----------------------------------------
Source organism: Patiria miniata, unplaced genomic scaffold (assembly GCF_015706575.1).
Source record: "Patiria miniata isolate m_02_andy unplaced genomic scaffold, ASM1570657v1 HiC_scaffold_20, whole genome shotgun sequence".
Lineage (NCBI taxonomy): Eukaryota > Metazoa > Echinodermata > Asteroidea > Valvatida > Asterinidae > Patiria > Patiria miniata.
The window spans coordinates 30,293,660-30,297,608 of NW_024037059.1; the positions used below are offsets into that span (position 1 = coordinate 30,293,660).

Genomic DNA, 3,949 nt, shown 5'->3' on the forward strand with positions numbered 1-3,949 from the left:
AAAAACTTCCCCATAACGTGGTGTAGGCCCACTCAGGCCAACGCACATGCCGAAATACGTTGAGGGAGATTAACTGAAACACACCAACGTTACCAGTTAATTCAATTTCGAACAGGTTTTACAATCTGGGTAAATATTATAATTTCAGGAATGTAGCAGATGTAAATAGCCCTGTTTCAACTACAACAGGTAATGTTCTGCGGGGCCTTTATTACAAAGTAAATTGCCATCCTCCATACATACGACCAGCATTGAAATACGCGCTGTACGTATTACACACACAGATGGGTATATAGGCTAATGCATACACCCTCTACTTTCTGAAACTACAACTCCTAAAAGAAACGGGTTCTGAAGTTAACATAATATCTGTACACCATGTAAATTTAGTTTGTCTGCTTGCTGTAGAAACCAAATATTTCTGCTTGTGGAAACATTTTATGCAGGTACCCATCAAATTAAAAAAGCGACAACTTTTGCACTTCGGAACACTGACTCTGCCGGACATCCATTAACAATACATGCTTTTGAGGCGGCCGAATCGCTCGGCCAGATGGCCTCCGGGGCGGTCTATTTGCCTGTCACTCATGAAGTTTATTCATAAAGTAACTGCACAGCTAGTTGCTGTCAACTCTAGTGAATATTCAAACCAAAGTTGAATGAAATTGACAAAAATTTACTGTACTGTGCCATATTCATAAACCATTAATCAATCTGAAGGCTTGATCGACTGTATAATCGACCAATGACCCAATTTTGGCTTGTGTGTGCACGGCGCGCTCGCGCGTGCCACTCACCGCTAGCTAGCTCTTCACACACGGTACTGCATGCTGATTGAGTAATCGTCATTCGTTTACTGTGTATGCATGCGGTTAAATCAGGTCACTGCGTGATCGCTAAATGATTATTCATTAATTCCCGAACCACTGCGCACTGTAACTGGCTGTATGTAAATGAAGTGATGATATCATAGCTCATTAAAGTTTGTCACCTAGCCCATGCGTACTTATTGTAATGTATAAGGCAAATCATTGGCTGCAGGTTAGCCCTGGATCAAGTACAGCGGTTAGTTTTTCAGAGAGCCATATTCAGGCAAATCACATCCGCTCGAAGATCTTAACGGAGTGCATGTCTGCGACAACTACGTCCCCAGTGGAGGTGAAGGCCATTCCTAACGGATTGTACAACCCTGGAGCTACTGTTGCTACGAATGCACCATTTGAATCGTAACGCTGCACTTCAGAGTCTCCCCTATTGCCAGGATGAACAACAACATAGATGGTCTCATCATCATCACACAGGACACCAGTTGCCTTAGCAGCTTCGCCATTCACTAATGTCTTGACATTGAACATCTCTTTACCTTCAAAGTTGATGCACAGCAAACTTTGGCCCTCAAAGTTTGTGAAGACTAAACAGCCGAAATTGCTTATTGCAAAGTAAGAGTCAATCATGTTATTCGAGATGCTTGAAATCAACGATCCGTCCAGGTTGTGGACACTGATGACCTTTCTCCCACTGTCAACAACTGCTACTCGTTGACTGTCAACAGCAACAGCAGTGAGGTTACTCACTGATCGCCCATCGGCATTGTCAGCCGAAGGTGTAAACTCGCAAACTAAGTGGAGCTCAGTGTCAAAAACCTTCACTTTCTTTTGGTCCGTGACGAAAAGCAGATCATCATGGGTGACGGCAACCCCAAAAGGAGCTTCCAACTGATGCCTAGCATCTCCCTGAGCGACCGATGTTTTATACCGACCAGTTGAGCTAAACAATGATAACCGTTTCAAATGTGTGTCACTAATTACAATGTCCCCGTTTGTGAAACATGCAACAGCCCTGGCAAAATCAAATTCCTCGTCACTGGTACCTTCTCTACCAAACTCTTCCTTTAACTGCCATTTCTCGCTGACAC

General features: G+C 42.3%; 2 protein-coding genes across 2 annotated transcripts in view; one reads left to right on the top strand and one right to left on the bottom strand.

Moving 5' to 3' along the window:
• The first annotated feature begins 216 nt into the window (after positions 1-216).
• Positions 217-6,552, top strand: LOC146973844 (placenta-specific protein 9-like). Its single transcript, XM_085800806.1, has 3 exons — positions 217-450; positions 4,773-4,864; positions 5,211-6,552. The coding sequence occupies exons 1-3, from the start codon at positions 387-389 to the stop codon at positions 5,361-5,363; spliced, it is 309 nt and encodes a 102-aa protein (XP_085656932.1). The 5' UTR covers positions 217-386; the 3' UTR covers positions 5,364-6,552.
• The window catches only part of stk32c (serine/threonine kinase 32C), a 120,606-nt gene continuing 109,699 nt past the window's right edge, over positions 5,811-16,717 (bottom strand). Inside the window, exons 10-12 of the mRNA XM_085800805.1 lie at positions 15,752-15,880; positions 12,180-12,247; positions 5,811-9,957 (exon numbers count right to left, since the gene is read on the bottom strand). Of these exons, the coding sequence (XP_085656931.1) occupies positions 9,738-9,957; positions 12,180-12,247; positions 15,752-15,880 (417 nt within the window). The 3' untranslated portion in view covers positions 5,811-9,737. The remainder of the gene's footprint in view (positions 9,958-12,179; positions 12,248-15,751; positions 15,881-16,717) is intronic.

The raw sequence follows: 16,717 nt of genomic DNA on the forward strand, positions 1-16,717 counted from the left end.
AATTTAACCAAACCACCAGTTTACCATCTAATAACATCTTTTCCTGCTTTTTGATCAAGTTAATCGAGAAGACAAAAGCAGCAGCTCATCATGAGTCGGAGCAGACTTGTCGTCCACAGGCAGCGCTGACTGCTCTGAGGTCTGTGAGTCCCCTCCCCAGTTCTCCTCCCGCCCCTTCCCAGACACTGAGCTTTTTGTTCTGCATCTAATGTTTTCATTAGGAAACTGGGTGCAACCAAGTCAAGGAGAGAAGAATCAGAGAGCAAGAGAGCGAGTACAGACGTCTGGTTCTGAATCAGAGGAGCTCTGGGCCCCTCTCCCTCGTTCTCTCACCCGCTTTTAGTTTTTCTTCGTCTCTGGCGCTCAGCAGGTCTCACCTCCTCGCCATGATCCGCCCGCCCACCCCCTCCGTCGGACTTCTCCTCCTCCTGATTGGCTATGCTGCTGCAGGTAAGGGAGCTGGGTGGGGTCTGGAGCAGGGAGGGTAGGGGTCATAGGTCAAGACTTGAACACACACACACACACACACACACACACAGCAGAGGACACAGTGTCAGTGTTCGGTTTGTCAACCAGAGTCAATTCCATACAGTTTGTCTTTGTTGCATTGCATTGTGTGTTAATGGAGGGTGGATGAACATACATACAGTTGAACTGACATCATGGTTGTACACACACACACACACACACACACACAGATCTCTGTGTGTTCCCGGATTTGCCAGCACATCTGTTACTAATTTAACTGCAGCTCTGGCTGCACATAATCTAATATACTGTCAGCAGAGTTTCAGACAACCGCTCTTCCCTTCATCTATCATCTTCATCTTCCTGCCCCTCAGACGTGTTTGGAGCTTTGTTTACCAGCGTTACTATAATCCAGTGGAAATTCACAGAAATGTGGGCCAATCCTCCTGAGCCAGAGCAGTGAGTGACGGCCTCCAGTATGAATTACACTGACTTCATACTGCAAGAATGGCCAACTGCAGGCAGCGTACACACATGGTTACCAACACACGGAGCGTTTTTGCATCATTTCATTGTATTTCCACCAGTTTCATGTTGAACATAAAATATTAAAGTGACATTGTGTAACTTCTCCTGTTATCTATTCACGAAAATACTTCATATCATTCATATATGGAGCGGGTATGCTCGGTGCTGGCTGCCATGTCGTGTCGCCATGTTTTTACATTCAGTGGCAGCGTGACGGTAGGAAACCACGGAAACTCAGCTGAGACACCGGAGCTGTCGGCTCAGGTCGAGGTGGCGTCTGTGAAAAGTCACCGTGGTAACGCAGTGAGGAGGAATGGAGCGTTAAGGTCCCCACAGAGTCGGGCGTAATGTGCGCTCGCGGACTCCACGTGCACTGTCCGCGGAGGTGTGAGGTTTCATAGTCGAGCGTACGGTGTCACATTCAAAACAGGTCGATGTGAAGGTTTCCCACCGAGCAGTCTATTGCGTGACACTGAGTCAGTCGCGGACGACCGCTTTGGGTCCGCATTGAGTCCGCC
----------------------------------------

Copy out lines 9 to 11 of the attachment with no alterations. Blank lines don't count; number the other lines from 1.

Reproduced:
• The first annotated feature begins 216 nt into the window (after positions 1-216).
• Positions 217-6,552, top strand: LOC146973844 (placenta-specific protein 9-like). Its single transcript, XM_085800806.1, has 3 exons — positions 217-450; positions 4,773-4,864; positions 5,211-6,552. The coding sequence occupies exons 1-3, from the start codon at positions 387-389 to the stop codon at positions 5,361-5,363; spliced, it is 309 nt and encodes a 102-aa protein (XP_085656932.1). The 5' UTR covers positions 217-386; the 3' UTR covers positions 5,364-6,552.
• The window catches only part of stk32c (serine/threonine kinase 32C), a 120,606-nt gene continuing 109,699 nt past the window's right edge, over positions 5,811-16,717 (bottom strand). Inside the window, exons 10-12 of the mRNA XM_085800805.1 lie at positions 15,752-15,880; positions 12,180-12,247; positions 5,811-9,957 (exon numbers count right to left, since the gene is read on the bottom strand). Of these exons, the coding sequence (XP_085656931.1) occupies positions 9,738-9,957; positions 12,180-12,247; positions 15,752-15,880 (417 nt within the window). The 3' untranslated portion in view covers positions 5,811-9,737. The remainder of the gene's footprint in view (positions 9,958-12,179; positions 12,248-15,751; positions 15,881-16,717) is intronic.